2014, year in review
2014 saw no shortage of challenges facing the County. Below are some updates on many important issues that came before the Board of Supervisors in 2014:
The new management team hired by the Board of Supervisors to turn around Kern Medical Center has steadily brought the hospital back toward profitability while staying true to KMC’s core mission of providing quality health care to all who need it. KMC’s in come in the first quarter of Fiscal Year 2014-15 came in $3.5 million above the budget, putting the hospital in the black by $2.5 million during July, August, and September.
KMC will have greater flexibility to manage its workforce and its costs next year under Assembly Bill 2546, County of Kern-backed legislation that allows the Board of Supervisors to create a separate hospital authority to operate Kern Medical Center. The new authority will free the hospital from many of the bureaucratic mandates that have kept it from operating at peak efficiency.
The Board of Supervisors recently approved a contract with Balfour Beatty Construction LLC to build a badly needed $100.5 million County jail that will open in 2017. At full capacity, the new jail will house 736 medium-security inmates, 64 maximum security inmates and will include 22 more special-use beds.
Nearly 80% of the cost will be paid by a state grant. The contract requires the construction company to design and build the project at a specified amount, so the County will not have to pay for any cost over-runs.
The new Kern County Animal Services shelter has been up and running for a little over a year, and the staff at the Fruitvale Avenue facility in Bakersfield report encouraging progress in spay and neutering, adoptions, and rescues. Mobile spay and neuter clinics in several outlying areas of Kern County including Boron, California City, Mojave, Rosamond and Tehachapi have had great success. These humane alternatives helped the shelter to greatly reduce animal euthanasia starting in September of 2013, and the department has kept its animal “save rate” high throughout 2014. Great job, Animal Services!
A Halloween storm and another smaller system after Thanksgiving helped to settle the dust in the Valley and built the beginnings of a snowpack in the Sierra Nevada, but we remain in the grip of an extreme drought that has endured throughout 2014. The State Legislature has enacted new requirements for sustainable groundwater, so the county will continue to work with its partners in water and irrigation districts on a plan to restore groundwater to safer levels over the long term. While we must conserve the water that does come our way, the current drought would be greatly eased by fewer environmental restrictions on California’s rivers. In the meantime, we will all hope for a wet winter and spring.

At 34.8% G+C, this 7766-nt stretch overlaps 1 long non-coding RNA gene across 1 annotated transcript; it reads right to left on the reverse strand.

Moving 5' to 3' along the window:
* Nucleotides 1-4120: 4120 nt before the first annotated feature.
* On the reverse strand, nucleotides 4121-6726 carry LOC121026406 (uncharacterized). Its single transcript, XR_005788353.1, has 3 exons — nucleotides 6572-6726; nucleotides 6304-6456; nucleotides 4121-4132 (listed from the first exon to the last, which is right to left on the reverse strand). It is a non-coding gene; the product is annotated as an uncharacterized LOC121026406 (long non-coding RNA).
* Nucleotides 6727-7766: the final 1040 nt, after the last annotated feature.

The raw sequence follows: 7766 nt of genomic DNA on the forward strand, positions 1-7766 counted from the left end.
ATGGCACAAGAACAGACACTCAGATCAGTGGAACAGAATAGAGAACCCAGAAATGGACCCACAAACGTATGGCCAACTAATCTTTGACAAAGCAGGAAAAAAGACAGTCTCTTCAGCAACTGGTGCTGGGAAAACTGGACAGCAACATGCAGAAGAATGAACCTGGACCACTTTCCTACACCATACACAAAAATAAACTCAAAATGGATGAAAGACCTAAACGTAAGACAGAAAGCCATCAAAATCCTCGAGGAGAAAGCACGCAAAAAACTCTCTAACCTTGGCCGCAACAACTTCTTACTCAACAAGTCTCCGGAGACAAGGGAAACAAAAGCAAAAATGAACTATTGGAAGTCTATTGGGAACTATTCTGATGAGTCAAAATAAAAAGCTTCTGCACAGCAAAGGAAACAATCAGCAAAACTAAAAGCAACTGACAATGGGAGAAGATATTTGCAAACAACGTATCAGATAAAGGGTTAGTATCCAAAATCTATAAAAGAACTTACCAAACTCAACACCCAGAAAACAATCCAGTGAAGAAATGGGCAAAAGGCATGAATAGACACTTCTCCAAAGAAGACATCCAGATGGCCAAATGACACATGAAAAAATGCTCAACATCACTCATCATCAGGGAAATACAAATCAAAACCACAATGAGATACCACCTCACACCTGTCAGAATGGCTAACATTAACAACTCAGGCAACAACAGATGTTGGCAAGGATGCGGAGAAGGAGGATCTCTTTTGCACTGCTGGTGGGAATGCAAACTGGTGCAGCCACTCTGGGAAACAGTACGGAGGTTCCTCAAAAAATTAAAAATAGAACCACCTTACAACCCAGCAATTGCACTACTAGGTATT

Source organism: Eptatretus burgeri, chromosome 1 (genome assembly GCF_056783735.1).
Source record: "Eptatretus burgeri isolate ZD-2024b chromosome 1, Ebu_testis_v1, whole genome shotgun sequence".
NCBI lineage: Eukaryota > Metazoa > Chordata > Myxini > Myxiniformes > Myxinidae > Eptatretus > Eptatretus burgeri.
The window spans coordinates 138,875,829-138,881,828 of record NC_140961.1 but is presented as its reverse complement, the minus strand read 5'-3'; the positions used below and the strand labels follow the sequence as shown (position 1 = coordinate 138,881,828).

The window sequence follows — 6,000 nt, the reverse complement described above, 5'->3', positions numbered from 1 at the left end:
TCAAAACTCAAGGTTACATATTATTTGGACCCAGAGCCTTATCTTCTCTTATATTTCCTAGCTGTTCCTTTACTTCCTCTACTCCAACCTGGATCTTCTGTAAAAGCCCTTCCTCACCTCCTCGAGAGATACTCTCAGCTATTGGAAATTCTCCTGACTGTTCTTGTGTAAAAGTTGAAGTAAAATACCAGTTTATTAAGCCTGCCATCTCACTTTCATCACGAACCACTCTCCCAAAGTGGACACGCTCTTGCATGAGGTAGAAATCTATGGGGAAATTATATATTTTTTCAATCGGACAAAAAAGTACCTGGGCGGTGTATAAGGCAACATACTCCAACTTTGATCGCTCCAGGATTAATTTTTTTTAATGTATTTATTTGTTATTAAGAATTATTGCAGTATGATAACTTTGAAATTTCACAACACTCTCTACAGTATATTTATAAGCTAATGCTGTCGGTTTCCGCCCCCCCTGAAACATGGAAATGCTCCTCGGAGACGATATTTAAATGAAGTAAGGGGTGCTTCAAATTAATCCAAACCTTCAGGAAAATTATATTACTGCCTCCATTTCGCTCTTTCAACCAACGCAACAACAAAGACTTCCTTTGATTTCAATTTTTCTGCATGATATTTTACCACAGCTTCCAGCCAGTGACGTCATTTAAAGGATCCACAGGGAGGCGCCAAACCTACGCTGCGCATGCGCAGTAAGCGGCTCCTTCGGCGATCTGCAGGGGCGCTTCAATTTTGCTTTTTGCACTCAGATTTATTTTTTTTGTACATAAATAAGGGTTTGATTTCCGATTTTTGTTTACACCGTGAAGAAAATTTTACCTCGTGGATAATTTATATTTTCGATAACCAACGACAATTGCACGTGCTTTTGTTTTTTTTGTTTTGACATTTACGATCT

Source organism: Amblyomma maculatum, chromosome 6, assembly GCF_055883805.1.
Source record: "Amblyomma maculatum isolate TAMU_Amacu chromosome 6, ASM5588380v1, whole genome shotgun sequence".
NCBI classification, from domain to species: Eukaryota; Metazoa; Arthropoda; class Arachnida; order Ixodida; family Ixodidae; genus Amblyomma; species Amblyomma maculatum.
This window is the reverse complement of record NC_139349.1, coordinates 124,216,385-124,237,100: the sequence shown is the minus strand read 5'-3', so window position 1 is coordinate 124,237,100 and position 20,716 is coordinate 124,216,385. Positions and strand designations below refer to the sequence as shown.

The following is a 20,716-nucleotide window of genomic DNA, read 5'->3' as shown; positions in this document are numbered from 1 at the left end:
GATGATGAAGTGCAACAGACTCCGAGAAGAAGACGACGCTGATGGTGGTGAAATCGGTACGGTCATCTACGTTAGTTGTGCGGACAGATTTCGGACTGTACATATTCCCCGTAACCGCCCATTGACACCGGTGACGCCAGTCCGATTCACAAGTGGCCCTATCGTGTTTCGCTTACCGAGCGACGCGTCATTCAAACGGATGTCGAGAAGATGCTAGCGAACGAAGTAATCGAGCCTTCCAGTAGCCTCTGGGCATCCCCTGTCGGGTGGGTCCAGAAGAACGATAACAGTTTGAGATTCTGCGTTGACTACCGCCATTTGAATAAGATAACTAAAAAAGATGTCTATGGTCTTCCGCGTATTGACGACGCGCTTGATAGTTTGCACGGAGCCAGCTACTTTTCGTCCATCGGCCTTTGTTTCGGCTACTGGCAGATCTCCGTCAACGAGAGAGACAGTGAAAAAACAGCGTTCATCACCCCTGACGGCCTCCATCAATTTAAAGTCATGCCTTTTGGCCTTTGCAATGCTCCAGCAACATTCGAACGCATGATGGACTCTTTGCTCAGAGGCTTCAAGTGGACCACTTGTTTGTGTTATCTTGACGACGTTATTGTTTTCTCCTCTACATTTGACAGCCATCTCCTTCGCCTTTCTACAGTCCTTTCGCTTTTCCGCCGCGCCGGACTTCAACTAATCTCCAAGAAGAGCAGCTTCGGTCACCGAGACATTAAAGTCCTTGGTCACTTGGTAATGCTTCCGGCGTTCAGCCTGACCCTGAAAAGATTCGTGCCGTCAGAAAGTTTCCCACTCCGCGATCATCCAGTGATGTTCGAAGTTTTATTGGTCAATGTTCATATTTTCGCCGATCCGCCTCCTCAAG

We don’t have enough water, but we appear to have plenty of oil. The stubborn global economic slowdown combined with increased U.S. oil production caused oil prices to fall from over $100 a barrel to less than $70 in the last six months, and oil investors are going to be more selective about where they allocate their money.
Although Kern County produces more oil than any county in the nation, we’re still located in California, so we need to overcome our state’s stricter environmental hurdles to compete with other emerging hot spots for U.S. oil production. The Board of Supervisors has commissioned a comprehensive environmental impact report that should make it much easier for oil companies to comply with California laws, while continuing to produce oil and gas from Kern County’s still abundant reserves. The Board expects it to be ready in a few months.
The Renewable Energy Neighborhood Enhancement Wind Business Improvement Zone program proved a great success in 2014, with the Boron and Old Towne Tehachapi visioning projects completed, joining Rosamond and Mojave, and over 40 grants for Eastern Kern businesses allocated to assist local entrepreneurs to make the exterior of their buildings more attractive to customers. Over 70 businesses have submitted grants for 2015.
In addition, the $1.3 million improvement project for Diamond Street in Downtown Rosamond was approved by the Board of Supervisors at our December 9th. meeting. Construction should start in May of 2015, and we continue to move forward with improvements to K Street in Mojave.